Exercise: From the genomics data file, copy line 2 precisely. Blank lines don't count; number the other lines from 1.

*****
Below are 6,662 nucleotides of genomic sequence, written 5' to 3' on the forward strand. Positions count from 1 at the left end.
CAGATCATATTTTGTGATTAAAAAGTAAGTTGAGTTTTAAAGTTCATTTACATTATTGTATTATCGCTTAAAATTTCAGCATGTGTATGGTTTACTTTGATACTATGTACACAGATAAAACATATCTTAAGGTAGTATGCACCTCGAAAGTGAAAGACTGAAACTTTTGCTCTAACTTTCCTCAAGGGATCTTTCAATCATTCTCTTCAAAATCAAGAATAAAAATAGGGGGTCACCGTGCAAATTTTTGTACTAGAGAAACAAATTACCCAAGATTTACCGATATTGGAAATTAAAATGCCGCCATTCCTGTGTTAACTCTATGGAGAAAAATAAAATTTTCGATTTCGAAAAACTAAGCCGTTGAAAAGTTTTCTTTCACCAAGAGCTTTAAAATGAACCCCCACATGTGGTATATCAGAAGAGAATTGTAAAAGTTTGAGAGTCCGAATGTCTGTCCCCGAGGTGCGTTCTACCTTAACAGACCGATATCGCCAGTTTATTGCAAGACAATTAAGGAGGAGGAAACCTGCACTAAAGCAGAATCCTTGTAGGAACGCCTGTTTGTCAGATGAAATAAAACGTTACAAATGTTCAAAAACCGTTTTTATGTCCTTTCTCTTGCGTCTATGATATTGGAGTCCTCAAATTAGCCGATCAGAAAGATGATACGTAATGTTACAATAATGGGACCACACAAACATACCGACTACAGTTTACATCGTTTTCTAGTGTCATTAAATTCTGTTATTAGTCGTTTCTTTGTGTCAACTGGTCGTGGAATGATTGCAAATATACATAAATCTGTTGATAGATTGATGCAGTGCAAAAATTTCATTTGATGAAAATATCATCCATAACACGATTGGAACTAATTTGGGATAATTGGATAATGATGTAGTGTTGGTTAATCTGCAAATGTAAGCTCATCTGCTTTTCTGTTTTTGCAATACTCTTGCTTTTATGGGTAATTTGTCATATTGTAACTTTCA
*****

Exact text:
CAGATCATATTTTGTGATTAAAAAGTAAGTTGAGTTTTAAAGTTCATTTACATTATTGTATTATCGCTTAAAATTTCAGCATGTGTATGGTTTACTTTGATACTATGTACACAGATAAAACATATCTTAAGGTAGTATGCACCTCGAAAGTGAAAGACTGAAACTTTTGCTCTAACTTTCCTCAAGGGATCTTTCAATCATTCTCTTCAAAATCAAGAATAAAAATAGGGGGTCACCGTGCAAATTTTTGTACTAGAGAAACAAATTACCCAAGATTTACCGATATTGGAAATTAAAATGCCGCCATTCCTGTGTTAACTCTATGGAGAAAAATAAAATTTTCGATTTCGAAAAACTAAGCCGTTGAAAAGTTTTCTTTCACCAAGAGCTTTAAAATGAACCCCCACATGTGGTATATCAGAAGAGAATTGTAAAAGTTTGAGAGTCCGAATGTCTGTCCCCGAGGTGCGTTCTACCTTAACAGACCGATATCGCCAGTTTATTGCAAGACAATTAAGGAGGAGGAAACCTGCACTAAAGCAGAATCCTTGTAGGAACGCCTGTTTGTCAGATGAAATAAAACGTTACAAATGTTCAAAAACCGTTTTTATGTCCTTTCTCTTGCGTCTATGATATTGGAGTCCTCAAATTAGCCGATCAGAAAGATGATACGTAATGTTACAATAATGGGACCACACAAACATACCGACTACAGTTTACATCGTTTTCTAGTGTCATTAAATTCTGTTATTAGTCGTTTCTTTGTGTCAACTGGTCGTGGAATGATTGCAAATATACATAAATCTGTTGATAGATTGATGCAGTGCAAAAATTTCATTTGATGAAAATATCATCCATAACACGATTGGAACTAATTTGGGATAATTGGATAATGATGTAGTGTTGGTTAATCTGCAAATGTAAGCTCATCTGCTTTTCTGTTTTTGCAATACTCTTGCTTTTATGGGTAATTTGTCATATTGTAACTTTCA